Jais chief accused of hate speech over spread of Shia teachings

Jais chairman Khusrin Munawi says Shia Muslims pose a danger to Muslims in Selangor. (Bernama pic)

PETALING JAYA: A prominent Muslim critic of Islamic bureaucracy has strongly condemned remarks by a Selangor religious official suggesting that the spread of Shia teachings posed a security threat to Muslims.

Dr Ahmad Farouk Musa of the Islamic Renaissance Front (IRF) said that Mohammed Khusrin Munawi, chairman of the Selangor Islamic Religious Department (Jais) should be reminded that none of those who have been detained for terrorist activities in Malaysia were adherents of Shia Islam.

“In fact, all the jihadis that we’ve detained belong to one specific branch of Islam. What the Shias wanted were just space for them to practise what they believe,” said Farouk, a staunch critic of Wahhabism, which is said to be the teaching which inspired groups such as Al Qaeda and IS.

Shia Islam, the second largest branch of Islam, is predominantly followed in Iraq, Iran, Kuwait, Bahrain, Lebanon and several parts of Saudi Arabia, Yemen and Pakistan.

Islamic authorities in Malaysia have over the years enforced a fatwa declaring Shia teachings as “deviant”, with raiding parties targetting local Shias during their private religious gatherings.

Khusrin recently said the number of Shia Muslim centres in Selangor has been on the rise and “certain quarters” have been actively promoting Shia Islam, adding that authorities also found it difficult to curb its teachings on the internet.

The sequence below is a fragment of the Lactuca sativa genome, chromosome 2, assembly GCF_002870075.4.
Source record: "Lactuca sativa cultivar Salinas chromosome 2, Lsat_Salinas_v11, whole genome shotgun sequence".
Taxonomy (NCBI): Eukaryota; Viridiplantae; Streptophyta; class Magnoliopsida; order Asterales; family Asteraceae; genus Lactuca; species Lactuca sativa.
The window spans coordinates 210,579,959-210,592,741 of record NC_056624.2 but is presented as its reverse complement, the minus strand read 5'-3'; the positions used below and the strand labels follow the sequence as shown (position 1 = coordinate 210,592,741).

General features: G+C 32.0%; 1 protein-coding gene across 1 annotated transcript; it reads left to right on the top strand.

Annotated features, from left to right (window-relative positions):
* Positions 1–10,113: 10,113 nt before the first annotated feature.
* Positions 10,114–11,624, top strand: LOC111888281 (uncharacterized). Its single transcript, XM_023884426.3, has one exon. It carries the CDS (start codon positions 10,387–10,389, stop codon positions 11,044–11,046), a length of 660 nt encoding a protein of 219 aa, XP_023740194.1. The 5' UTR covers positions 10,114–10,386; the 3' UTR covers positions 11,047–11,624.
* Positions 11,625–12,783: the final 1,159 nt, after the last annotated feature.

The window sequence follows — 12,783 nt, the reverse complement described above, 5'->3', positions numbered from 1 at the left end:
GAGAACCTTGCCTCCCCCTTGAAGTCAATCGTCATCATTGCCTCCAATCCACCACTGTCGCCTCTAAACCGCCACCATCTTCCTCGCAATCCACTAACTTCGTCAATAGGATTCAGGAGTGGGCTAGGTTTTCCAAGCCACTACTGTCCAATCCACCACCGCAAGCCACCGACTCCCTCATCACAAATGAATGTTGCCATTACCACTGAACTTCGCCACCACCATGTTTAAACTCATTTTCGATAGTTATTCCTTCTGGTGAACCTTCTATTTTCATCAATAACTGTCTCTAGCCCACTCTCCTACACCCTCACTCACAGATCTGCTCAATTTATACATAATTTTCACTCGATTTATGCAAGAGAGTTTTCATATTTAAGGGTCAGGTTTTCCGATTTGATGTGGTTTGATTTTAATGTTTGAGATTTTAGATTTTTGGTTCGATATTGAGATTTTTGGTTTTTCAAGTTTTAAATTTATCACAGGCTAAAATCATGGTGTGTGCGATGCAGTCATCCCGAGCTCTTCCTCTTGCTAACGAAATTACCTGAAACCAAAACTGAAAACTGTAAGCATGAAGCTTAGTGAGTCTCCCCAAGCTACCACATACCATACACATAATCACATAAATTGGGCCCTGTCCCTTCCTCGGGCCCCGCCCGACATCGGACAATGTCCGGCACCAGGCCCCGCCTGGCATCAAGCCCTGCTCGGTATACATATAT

He said Islamic agencies in the state would continue to warn Muslims against the “dangers” of Shia teachings.

Dr Ahmad Farouk Musa.

However Farouk said Khusrin’s stand only showed that Jais was promoting “an intolerant religion in this modern age”.

“Whereas Islam flourished in the West and secular democratic countries simply because the preservation of the religious rights of the minorities were observed. But sadly, for Jais, only their brand of Islam is allowed to be practised,” Farouk told FMT.

He challenged the notion that allowing different schools of thoughts among Malaysian Muslims would be a threat, saying this was not the case in other parts of the Muslim world.

“Why is that all the different denominations in Islam can live harmoniously in Oman, where the official mazhab is Ibadi,” he asked, referring to the predominant school of thought in parts of North Africa.

“Sunnis, Shias and Ibadis observe their prayer side by side in Oman,” said Farouk.

“Obviously there is a lot to be learned from Oman or the West on this issue of religious tolerance.”

Farouk said statements such as Khusrin’s were tantamount to hate speech, and could be stopped if the Pakatan Harapan government recognises the United Nations’ International Covenant on Civil and Political Rights (ICCPR).

“We need a new foreign minister who understands ICCPR,” he added.

“As long as this UN Convention is not ratified, people like Khusrin will roam around freely spewing hatred on other religious minorities and act tyrannically exerting their religious iron fist.

“There must be a stop to this nonsense. The government of the day must be strong enough to prove their commitment to bring about change and to show the world our commitment to human rights,” said Farouk.